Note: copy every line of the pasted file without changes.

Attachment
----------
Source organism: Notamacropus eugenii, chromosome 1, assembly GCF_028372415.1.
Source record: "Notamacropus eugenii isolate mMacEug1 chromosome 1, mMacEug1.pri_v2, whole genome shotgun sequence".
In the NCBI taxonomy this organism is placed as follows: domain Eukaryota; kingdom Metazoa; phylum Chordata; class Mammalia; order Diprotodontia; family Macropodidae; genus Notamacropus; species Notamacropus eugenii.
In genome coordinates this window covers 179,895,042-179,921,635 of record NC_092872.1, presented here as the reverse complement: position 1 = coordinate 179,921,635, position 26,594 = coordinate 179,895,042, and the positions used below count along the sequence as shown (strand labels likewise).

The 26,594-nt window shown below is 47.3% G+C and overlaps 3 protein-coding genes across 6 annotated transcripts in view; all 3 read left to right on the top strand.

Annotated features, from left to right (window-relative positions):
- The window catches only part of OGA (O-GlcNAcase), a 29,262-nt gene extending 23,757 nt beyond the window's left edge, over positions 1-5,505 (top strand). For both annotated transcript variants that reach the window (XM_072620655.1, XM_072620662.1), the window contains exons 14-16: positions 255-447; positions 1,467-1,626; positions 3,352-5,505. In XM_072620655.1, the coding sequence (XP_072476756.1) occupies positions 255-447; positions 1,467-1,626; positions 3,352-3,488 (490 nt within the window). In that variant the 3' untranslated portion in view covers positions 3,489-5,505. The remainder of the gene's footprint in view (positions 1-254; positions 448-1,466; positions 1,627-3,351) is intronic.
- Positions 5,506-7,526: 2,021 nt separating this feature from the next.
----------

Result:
Source organism: Notamacropus eugenii, chromosome 1, assembly GCF_028372415.1.
Source record: "Notamacropus eugenii isolate mMacEug1 chromosome 1, mMacEug1.pri_v2, whole genome shotgun sequence".
In the NCBI taxonomy this organism is placed as follows: domain Eukaryota; kingdom Metazoa; phylum Chordata; class Mammalia; order Diprotodontia; family Macropodidae; genus Notamacropus; species Notamacropus eugenii.
In genome coordinates this window covers 179,895,042-179,921,635 of record NC_092872.1, presented here as the reverse complement: position 1 = coordinate 179,921,635, position 26,594 = coordinate 179,895,042, and the positions used below count along the sequence as shown (strand labels likewise).

The 26,594-nt window shown below is 47.3% G+C and overlaps 3 protein-coding genes across 6 annotated transcripts in view; all 3 read left to right on the top strand.

Annotated features, from left to right (window-relative positions):
- The window catches only part of OGA (O-GlcNAcase), a 29,262-nt gene extending 23,757 nt beyond the window's left edge, over positions 1-5,505 (top strand). For both annotated transcript variants that reach the window (XM_072620655.1, XM_072620662.1), the window contains exons 14-16: positions 255-447; positions 1,467-1,626; positions 3,352-5,505. In XM_072620655.1, the coding sequence (XP_072476756.1) occupies positions 255-447; positions 1,467-1,626; positions 3,352-3,488 (490 nt within the window). In that variant the 3' untranslated portion in view covers positions 3,489-5,505. The remainder of the gene's footprint in view (positions 1-254; positions 448-1,466; positions 1,627-3,351) is intronic.
- Positions 5,506-7,526: 2,021 nt separating this feature from the next.